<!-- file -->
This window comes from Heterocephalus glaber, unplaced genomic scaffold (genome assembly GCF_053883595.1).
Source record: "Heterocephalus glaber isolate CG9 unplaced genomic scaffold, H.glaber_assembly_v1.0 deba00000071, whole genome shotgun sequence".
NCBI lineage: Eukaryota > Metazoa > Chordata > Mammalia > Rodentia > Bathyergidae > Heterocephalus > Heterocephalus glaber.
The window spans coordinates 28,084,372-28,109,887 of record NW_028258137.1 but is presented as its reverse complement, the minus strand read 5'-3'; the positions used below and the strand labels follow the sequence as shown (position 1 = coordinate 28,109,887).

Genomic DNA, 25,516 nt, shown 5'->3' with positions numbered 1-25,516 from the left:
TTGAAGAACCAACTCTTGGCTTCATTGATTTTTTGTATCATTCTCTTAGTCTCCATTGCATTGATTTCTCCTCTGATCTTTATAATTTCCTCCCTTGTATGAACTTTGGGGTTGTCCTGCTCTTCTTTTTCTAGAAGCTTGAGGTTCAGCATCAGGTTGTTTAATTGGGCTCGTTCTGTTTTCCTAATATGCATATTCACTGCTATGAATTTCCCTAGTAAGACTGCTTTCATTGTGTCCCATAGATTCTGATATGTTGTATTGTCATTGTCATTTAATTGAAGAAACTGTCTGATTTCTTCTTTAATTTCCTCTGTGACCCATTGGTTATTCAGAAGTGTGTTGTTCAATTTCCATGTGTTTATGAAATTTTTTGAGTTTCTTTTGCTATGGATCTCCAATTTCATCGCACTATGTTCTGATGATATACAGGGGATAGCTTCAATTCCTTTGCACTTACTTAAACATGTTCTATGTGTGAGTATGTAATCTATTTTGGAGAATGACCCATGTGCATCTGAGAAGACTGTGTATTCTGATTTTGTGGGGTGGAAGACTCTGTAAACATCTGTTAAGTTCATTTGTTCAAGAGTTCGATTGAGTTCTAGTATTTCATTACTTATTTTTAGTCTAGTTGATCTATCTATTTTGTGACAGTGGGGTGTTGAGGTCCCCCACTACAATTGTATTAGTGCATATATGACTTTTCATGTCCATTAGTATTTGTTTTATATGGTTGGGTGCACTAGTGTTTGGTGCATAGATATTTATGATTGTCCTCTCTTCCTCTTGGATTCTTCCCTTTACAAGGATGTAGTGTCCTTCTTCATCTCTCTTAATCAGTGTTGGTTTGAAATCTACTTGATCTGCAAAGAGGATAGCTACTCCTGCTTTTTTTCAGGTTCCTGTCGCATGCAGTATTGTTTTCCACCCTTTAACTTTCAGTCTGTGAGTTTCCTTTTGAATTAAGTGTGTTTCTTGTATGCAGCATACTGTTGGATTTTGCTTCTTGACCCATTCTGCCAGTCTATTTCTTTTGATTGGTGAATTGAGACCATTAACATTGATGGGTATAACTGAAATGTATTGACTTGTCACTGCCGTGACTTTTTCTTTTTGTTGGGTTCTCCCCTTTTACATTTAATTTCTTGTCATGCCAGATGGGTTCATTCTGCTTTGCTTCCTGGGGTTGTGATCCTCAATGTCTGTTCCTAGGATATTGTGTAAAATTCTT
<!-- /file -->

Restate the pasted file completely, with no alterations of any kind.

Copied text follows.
This window comes from Heterocephalus glaber, unplaced genomic scaffold (genome assembly GCF_053883595.1).
Source record: "Heterocephalus glaber isolate CG9 unplaced genomic scaffold, H.glaber_assembly_v1.0 deba00000071, whole genome shotgun sequence".
NCBI lineage: Eukaryota > Metazoa > Chordata > Mammalia > Rodentia > Bathyergidae > Heterocephalus > Heterocephalus glaber.
The window spans coordinates 28,084,372-28,109,887 of record NW_028258137.1 but is presented as its reverse complement, the minus strand read 5'-3'; the positions used below and the strand labels follow the sequence as shown (position 1 = coordinate 28,109,887).

Genomic DNA, 25,516 nt, shown 5'->3' with positions numbered 1-25,516 from the left:
TTGAAGAACCAACTCTTGGCTTCATTGATTTTTTGTATCATTCTCTTAGTCTCCATTGCATTGATTTCTCCTCTGATCTTTATAATTTCCTCCCTTGTATGAACTTTGGGGTTGTCCTGCTCTTCTTTTTCTAGAAGCTTGAGGTTCAGCATCAGGTTGTTTAATTGGGCTCGTTCTGTTTTCCTAATATGCATATTCACTGCTATGAATTTCCCTAGTAAGACTGCTTTCATTGTGTCCCATAGATTCTGATATGTTGTATTGTCATTGTCATTTAATTGAAGAAACTGTCTGATTTCTTCTTTAATTTCCTCTGTGACCCATTGGTTATTCAGAAGTGTGTTGTTCAATTTCCATGTGTTTATGAAATTTTTTGAGTTTCTTTTGCTATGGATCTCCAATTTCATCGCACTATGTTCTGATGATATACAGGGGATAGCTTCAATTCCTTTGCACTTACTTAAACATGTTCTATGTGTGAGTATGTAATCTATTTTGGAGAATGACCCATGTGCATCTGAGAAGACTGTGTATTCTGATTTTGTGGGGTGGAAGACTCTGTAAACATCTGTTAAGTTCATTTGTTCAAGAGTTCGATTGAGTTCTAGTATTTCATTACTTATTTTTAGTCTAGTTGATCTATCTATTTTGTGACAGTGGGGTGTTGAGGTCCCCCACTACAATTGTATTAGTGCATATATGACTTTTCATGTCCATTAGTATTTGTTTTATATGGTTGGGTGCACTAGTGTTTGGTGCATAGATATTTATGATTGTCCTCTCTTCCTCTTGGATTCTTCCCTTTACAAGGATGTAGTGTCCTTCTTCATCTCTCTTAATCAGTGTTGGTTTGAAATCTACTTGATCTGCAAAGAGGATAGCTACTCCTGCTTTTTTTCAGGTTCCTGTCGCATGCAGTATTGTTTTCCACCCTTTAACTTTCAGTCTGTGAGTTTCCTTTTGAATTAAGTGTGTTTCTTGTATGCAGCATACTGTTGGATTTTGCTTCTTGACCCATTCTGCCAGTCTATTTCTTTTGATTGGTGAATTGAGACCATTAACATTGATGGGTATAACTGAAATGTATTGACTTGTCACTGCCGTGACTTTTTCTTTTTGTTGGGTTCTCCCCTTTTACATTTAATTTCTTGTCATGCCAGATGGGTTCATTCTGCTTTGCTTCCTGGGGTTGTGATCCTCAATGTCTGTTCCTAGGATATTGTGTAAAATTCTT